The idea of black holes was proposed as far back as the 1780s, and in 1915 Albert Einstein predicted their existence in his general theory of relativity, however the name ‘black hole’ wasn’t coined until the 1960s.
According to NASA, a black hole is a cosmic body of extremely intense gravity from which nothing, not even light, can escape. A black hole can be formed by the death of a massive star, but only the most massive stars—those of more than three solar masses—become black holes at the end of their lives. Stars with a smaller mass evolve into less compressed bodies such as white dwarfs or neutron stars. When such a star has exhausted the internal thermonuclear fuels in its core at the end of its life, the core becomes unstable, gravitationally collapses inward upon itself, and the star’s outer layers are blown away. The crushing weight of constituent matter falling in from all sides compresses the dying star to a point of zero volume and infinite density called the singularity.
The story of the theory of relatively began when Einstein found a new way to describe gravity. It was not a force, as Sir Isaac Newton had proposed, but a consequence of a distortion in space and time, conceived together in his theory as ‘space-time’. According to Einstein, matter and energy exist on a background of space and time. There are three spatial dimensions (backwards-forwards, left-right and up-down) and one time dimension (which flows at one second per second). Objects distort the fabric of space-time based on their mass- more massive objects have a greater effect.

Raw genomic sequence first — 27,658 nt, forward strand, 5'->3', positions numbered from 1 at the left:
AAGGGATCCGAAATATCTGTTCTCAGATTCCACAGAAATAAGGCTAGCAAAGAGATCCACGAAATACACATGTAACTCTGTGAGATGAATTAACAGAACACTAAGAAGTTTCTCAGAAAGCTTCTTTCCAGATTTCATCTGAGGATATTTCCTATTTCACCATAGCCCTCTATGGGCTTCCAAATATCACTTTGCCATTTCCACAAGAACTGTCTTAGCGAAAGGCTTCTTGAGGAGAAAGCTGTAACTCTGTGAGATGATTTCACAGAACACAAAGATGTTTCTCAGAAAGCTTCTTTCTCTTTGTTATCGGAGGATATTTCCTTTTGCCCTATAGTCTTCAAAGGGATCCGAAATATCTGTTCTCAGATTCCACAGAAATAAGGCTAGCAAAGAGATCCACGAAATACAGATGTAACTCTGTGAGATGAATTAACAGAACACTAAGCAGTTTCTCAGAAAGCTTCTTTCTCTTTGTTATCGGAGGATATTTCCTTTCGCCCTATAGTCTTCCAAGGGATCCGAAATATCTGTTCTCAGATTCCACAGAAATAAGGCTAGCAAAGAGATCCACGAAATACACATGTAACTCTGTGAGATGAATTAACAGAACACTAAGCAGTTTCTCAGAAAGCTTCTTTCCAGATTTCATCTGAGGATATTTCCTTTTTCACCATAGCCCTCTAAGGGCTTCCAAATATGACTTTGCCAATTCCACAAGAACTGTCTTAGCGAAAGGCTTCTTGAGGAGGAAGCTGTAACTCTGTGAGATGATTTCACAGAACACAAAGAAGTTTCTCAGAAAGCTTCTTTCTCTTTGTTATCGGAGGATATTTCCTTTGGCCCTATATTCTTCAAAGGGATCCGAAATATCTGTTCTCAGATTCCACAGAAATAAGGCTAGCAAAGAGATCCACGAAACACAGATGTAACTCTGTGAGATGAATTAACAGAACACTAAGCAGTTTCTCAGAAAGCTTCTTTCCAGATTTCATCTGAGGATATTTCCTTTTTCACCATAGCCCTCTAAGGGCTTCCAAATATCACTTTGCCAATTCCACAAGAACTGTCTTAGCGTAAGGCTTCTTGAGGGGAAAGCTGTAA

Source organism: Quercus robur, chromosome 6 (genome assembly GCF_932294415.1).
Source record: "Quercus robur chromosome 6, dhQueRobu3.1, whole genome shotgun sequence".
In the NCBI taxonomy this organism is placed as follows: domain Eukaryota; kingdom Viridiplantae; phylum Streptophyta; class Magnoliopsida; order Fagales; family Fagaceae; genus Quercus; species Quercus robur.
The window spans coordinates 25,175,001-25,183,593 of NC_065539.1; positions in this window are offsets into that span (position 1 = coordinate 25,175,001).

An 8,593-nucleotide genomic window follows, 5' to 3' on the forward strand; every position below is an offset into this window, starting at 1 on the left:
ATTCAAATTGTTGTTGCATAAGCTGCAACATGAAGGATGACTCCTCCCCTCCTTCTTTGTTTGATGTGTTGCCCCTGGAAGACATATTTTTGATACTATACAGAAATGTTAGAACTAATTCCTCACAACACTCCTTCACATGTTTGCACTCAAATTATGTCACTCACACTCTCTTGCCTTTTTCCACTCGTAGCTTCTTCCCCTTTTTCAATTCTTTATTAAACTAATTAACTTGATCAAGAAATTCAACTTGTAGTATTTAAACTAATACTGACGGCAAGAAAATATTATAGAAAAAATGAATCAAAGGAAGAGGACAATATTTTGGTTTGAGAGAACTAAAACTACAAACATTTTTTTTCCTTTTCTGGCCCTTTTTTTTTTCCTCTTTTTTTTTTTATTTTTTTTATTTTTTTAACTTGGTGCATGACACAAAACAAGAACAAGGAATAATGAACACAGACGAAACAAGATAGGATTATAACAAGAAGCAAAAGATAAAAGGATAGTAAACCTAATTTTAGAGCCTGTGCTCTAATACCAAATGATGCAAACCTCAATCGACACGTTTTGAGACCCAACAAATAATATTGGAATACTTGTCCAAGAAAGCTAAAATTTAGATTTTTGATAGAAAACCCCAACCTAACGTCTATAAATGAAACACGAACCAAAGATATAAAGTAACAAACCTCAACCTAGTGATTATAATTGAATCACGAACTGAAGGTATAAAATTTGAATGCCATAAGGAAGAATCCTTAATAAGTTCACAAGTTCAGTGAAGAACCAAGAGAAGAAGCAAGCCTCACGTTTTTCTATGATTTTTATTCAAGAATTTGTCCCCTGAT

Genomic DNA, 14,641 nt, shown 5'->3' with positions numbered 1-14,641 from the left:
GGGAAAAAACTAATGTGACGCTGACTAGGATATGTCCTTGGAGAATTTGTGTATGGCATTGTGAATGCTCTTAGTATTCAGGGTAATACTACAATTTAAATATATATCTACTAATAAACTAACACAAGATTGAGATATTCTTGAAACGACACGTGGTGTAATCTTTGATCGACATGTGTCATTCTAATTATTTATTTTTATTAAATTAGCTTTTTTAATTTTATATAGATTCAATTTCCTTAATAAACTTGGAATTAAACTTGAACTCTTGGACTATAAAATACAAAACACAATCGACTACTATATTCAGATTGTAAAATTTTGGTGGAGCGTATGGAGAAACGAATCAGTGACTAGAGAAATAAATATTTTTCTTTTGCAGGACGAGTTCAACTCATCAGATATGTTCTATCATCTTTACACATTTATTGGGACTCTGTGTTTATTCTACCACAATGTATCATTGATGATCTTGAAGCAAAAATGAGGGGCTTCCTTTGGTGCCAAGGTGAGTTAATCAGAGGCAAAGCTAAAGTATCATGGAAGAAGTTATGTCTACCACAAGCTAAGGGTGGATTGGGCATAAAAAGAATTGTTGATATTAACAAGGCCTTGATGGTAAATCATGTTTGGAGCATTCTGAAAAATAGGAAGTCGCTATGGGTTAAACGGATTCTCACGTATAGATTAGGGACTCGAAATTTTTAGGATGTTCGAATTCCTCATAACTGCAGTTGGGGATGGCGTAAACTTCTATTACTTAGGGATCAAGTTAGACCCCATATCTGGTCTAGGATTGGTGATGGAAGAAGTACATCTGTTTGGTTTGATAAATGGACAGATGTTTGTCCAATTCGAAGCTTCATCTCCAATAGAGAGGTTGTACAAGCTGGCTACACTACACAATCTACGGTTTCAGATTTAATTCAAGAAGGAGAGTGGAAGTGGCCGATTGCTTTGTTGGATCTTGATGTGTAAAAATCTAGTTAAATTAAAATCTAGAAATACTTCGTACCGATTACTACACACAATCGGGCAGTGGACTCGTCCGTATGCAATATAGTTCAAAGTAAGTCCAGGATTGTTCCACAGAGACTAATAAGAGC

Black holes represented the limits of physics, as they are impossibly dense, deep, and powerful and nothing can escape one, not even light.
Although black holes excite the imagination in a way that few other concepts in science can, the truth is that no astronomer has actually seen one. We have “heard” them, so to speak as scientists have recorded the gravitational waves emanating from black holes that collided with one another billions of years ago.
To obtain the first picture of a black hole, it was necessary to connect no less than eight radio telescopes spread across the Globe. In 2006, this formed a virtual telescope as big as the Earth whose objective was very clear; obtain pictures of black holes. Thirteen years later, it’s done!
Here's a photo of (some of) the #EHTBlackHole team and the first post-viral message from Prof. Katie Bouman about the team's scientific breakthrough: https://t.co/LEcQOZpgqX pic.twitter.com/40RsbUSS7U
— MIT CSAIL (@MIT_CSAIL) April 11, 2019
However collecting the data to make a picture took two long years, keeping the astrophysicists on their toes. It took 4 days of clear atmosphere – because water vapor also absorbs millimeter waves, the same wavelength as that used for observation – in April 2017 the perfect moment presented itself and the eight radio telescopes, each equipped with their own internal atomic clock, were able to turn towards the black hole exactly at the same time, to within one ten-thousandth of a billionth of a second.
— MIT CSAIL (@MIT_CSAIL) April 10, 2019
Hajar, Consultant, Leyton France
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